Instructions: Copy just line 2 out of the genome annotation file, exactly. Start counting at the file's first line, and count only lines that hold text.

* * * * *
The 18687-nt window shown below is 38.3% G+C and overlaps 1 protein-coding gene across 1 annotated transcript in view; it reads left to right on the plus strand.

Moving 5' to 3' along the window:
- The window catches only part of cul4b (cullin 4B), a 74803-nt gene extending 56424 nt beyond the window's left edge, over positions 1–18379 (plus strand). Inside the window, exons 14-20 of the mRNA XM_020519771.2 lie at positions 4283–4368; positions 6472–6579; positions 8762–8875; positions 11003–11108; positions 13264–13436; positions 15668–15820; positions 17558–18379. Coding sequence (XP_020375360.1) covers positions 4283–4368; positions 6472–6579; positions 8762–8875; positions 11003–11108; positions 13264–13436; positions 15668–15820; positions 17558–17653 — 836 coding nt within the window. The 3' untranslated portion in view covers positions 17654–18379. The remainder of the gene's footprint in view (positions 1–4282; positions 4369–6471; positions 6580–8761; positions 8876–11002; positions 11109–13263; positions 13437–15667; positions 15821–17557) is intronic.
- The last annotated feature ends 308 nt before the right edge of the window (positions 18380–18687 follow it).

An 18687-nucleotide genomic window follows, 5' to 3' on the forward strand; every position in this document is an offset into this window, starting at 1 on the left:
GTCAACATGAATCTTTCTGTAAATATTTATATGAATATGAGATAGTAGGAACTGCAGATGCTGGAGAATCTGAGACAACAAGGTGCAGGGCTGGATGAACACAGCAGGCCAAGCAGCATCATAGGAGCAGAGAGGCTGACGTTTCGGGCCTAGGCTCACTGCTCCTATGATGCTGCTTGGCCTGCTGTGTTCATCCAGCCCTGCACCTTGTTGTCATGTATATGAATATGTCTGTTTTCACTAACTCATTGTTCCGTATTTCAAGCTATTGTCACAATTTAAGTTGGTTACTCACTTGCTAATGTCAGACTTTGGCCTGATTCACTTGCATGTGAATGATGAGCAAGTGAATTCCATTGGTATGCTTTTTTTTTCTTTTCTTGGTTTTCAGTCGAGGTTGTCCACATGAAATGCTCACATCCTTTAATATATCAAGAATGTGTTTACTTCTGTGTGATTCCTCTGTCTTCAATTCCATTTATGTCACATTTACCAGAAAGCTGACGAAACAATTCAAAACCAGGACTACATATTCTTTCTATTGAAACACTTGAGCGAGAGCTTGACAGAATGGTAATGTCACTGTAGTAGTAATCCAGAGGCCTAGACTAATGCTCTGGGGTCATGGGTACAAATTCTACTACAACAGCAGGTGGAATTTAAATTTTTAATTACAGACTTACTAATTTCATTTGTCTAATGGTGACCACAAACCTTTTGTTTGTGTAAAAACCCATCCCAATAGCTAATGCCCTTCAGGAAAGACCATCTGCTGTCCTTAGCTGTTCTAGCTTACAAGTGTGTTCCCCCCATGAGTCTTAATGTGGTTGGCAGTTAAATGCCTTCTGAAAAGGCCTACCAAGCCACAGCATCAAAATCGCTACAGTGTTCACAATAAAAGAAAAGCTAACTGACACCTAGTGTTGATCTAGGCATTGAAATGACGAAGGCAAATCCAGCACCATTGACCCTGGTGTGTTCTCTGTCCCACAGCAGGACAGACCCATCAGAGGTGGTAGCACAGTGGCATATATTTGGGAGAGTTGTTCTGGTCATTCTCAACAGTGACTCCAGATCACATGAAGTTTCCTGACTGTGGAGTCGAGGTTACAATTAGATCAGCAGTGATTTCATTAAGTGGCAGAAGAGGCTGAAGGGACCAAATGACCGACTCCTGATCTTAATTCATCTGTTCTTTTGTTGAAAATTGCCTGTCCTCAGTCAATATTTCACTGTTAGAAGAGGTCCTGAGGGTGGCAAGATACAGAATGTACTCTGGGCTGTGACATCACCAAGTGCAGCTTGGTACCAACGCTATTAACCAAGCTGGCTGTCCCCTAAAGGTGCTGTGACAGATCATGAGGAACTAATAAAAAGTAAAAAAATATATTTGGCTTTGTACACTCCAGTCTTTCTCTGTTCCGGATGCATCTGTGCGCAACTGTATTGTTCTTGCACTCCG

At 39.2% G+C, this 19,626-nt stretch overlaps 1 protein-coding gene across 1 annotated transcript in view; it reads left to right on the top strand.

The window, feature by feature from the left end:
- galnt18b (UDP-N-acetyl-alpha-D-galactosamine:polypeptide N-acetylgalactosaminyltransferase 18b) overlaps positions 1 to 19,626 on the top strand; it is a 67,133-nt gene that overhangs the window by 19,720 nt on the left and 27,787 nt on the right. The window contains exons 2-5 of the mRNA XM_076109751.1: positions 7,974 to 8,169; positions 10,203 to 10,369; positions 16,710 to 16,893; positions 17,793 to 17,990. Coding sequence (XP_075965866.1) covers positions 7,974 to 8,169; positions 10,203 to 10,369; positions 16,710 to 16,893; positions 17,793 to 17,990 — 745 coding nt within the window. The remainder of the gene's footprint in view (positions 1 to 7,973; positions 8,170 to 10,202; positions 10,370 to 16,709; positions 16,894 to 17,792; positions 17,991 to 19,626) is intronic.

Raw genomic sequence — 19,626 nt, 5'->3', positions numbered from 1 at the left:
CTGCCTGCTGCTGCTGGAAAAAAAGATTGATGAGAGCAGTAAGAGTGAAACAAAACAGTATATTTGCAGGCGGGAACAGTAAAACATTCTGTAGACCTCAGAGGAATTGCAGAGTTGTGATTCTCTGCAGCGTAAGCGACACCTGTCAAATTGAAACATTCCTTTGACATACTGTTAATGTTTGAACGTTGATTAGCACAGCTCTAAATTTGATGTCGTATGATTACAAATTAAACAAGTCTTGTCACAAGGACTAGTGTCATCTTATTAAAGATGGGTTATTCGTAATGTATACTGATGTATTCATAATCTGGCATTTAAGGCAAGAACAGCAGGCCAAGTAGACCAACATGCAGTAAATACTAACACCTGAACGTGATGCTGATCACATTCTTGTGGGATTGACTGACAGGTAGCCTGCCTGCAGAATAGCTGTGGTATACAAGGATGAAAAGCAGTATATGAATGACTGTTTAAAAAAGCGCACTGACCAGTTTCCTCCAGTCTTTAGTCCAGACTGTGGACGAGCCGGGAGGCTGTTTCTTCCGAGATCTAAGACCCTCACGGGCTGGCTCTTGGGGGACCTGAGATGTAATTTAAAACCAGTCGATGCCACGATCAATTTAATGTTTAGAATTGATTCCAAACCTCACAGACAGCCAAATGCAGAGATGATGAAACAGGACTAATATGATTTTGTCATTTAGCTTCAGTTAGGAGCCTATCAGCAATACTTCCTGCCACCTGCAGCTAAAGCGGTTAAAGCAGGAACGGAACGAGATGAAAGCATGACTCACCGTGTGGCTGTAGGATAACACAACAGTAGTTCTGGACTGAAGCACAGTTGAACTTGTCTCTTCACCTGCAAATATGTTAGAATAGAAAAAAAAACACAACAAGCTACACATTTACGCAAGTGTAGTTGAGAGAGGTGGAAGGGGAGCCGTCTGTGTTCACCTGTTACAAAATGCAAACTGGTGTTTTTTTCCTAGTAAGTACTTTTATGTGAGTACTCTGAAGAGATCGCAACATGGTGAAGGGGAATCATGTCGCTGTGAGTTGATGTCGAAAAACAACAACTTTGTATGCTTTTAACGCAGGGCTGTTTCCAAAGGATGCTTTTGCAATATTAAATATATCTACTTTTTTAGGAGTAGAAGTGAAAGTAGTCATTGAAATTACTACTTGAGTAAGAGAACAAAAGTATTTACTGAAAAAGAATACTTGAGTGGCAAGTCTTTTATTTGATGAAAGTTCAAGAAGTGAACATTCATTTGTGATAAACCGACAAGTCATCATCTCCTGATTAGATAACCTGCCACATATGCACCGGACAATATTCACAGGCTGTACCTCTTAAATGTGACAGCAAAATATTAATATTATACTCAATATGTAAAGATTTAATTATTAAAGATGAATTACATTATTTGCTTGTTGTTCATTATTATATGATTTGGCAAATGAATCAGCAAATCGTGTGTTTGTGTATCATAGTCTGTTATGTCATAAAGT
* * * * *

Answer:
Moving 5' to 3' along the window: